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CollectionBase.GetEnumerator Method

Returns an enumerator that iterates through the CollectionBase instance.

Namespace: System.Collections
Assembly: mscorlib (in mscorlib.dll)

public IEnumerator GetEnumerator ()
public final IEnumerator GetEnumerator ()
public final function GetEnumerator () : IEnumerator
Not applicable.

Return Value

An IEnumerator for the CollectionBase instance.

The foreach statement of the C# language (for each in Visual Basic) hides the complexity of the enumerators. Therefore, using foreach is recommended, instead of directly manipulating the enumerator.

Enumerators can be used to read the data in the collection, but they cannot be used to modify the underlying collection.

Initially, the enumerator is positioned before the first element in the collection. Reset also brings the enumerator back to this position. At this position, calling Current throws an exception. Therefore, you must call MoveNext to advance the enumerator to the first element of the collection before reading the value of Current.

Current returns the same object until either MoveNext or Reset is called. MoveNext sets Current to the next element.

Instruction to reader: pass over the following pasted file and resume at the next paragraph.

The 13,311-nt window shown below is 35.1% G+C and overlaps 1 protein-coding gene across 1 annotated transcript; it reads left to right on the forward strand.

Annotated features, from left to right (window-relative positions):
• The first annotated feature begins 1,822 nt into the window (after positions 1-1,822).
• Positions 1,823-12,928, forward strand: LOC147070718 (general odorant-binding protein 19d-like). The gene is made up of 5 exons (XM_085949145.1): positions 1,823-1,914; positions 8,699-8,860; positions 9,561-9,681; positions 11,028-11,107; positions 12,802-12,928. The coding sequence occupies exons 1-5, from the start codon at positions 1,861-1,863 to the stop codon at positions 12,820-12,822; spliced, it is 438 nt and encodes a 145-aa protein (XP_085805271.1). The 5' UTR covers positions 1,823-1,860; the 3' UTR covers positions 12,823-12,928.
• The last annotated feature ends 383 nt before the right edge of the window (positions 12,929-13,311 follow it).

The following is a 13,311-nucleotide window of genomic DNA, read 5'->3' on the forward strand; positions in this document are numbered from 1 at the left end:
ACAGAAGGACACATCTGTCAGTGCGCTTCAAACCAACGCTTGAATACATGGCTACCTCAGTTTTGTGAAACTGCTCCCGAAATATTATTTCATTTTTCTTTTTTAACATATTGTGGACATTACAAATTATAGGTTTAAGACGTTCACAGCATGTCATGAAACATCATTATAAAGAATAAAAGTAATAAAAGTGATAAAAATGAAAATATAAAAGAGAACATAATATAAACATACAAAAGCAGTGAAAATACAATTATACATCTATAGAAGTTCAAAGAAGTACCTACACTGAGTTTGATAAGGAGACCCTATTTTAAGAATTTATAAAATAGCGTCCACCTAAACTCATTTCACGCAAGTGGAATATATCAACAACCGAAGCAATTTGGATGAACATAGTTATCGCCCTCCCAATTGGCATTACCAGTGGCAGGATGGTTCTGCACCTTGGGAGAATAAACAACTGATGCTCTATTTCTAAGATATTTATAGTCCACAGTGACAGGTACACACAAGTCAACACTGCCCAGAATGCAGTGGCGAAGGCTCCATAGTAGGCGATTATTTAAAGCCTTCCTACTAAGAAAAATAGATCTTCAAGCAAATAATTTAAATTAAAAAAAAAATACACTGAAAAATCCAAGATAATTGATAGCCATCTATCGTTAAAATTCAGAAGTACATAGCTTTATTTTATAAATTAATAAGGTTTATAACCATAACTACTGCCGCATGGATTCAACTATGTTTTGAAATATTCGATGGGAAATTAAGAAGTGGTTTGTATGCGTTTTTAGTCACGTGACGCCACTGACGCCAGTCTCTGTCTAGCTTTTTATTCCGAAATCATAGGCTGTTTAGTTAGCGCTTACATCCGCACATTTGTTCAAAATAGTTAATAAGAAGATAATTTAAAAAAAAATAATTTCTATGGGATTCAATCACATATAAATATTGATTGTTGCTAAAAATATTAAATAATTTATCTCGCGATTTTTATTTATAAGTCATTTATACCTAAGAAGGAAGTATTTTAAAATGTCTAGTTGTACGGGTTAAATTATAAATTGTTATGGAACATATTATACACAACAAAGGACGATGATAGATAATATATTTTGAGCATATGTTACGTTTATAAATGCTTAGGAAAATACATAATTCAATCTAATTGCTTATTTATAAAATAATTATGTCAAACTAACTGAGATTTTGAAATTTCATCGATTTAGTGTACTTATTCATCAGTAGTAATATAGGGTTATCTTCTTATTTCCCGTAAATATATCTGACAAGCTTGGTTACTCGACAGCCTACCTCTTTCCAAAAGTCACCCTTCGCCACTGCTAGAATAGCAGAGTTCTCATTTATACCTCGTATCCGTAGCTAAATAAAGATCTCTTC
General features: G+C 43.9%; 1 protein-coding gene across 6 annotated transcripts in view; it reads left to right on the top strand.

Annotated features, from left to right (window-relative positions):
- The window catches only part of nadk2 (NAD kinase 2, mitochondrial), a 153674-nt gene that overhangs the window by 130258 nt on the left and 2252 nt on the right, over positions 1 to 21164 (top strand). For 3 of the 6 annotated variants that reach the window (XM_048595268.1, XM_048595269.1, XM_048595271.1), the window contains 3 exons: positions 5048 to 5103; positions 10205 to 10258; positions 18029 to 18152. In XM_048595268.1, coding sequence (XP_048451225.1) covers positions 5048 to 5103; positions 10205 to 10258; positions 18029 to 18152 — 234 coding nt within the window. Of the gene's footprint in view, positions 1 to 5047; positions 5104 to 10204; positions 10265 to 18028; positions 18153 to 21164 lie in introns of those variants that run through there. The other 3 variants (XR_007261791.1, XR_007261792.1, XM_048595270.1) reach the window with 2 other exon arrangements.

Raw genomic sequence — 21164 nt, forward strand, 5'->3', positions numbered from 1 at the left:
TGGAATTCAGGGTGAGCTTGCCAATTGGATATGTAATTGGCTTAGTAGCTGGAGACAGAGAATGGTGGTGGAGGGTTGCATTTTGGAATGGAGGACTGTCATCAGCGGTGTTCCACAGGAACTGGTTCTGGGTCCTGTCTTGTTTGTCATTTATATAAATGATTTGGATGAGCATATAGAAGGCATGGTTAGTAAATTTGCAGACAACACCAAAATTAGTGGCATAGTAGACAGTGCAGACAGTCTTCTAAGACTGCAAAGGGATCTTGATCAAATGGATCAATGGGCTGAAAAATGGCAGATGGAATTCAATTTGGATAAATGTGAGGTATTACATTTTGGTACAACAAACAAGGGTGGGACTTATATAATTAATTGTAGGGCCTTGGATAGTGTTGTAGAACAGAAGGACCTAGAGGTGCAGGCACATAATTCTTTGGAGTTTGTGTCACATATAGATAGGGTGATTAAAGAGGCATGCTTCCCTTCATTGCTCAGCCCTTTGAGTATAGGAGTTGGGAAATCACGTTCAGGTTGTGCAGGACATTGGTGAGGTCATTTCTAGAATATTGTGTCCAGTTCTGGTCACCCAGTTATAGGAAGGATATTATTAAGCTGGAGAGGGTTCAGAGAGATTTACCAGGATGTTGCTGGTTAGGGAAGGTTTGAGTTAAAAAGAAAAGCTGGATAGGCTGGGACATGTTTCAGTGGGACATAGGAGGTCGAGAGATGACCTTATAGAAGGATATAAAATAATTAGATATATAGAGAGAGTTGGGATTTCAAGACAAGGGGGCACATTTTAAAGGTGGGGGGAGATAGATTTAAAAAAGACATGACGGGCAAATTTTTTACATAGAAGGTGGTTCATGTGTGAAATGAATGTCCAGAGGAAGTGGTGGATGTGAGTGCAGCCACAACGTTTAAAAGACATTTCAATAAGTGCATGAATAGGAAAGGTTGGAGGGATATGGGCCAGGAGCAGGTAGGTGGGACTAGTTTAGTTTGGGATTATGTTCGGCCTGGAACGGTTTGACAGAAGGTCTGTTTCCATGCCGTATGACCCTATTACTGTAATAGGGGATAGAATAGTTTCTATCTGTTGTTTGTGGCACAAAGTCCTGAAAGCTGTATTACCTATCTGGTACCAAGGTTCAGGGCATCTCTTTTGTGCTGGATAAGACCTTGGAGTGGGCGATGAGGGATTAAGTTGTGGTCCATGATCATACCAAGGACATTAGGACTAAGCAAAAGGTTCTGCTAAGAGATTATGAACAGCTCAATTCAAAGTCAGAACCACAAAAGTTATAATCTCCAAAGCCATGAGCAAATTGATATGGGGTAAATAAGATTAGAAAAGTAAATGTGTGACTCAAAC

If MoveNext passes the end of the collection, the enumerator is positioned after the last element in the collection and MoveNext returns false. When the enumerator is at this position, subsequent calls to MoveNext also return false. If the last call to MoveNext returned false, calling Current throws an exception. To set Current to the first element of the collection again, you can call Reset followed by MoveNext.

An enumerator remains valid as long as the collection remains unchanged. If changes are made to the collection, such as adding, modifying, or deleting elements, the enumerator is irrecoverably invalidated and the next call to MoveNext or Reset throws an InvalidOperationException. If the collection is modified between MoveNext and Current, Current returns the element that it is set to, even if the enumerator is already invalidated.

The enumerator does not have exclusive access to the collection; therefore, enumerating through a collection is intrinsically not a thread safe procedure. Even when a collection is synchronized, other threads can still modify the collection, which causes the enumerator to throw an exception. To guarantee thread safety during enumeration, you can either lock the collection during the entire enumeration or catch the exceptions resulting from changes made by other threads.

While the GetEnumerator method is not visible to COM clients by default, inheriting the CollectionBase class can expose it and can cause undesirable behavior in COM clients.

This method is an O(1) operation.

The following code example implements the CollectionBase class and uses that implementation to create a collection of Int16 objects.

using System;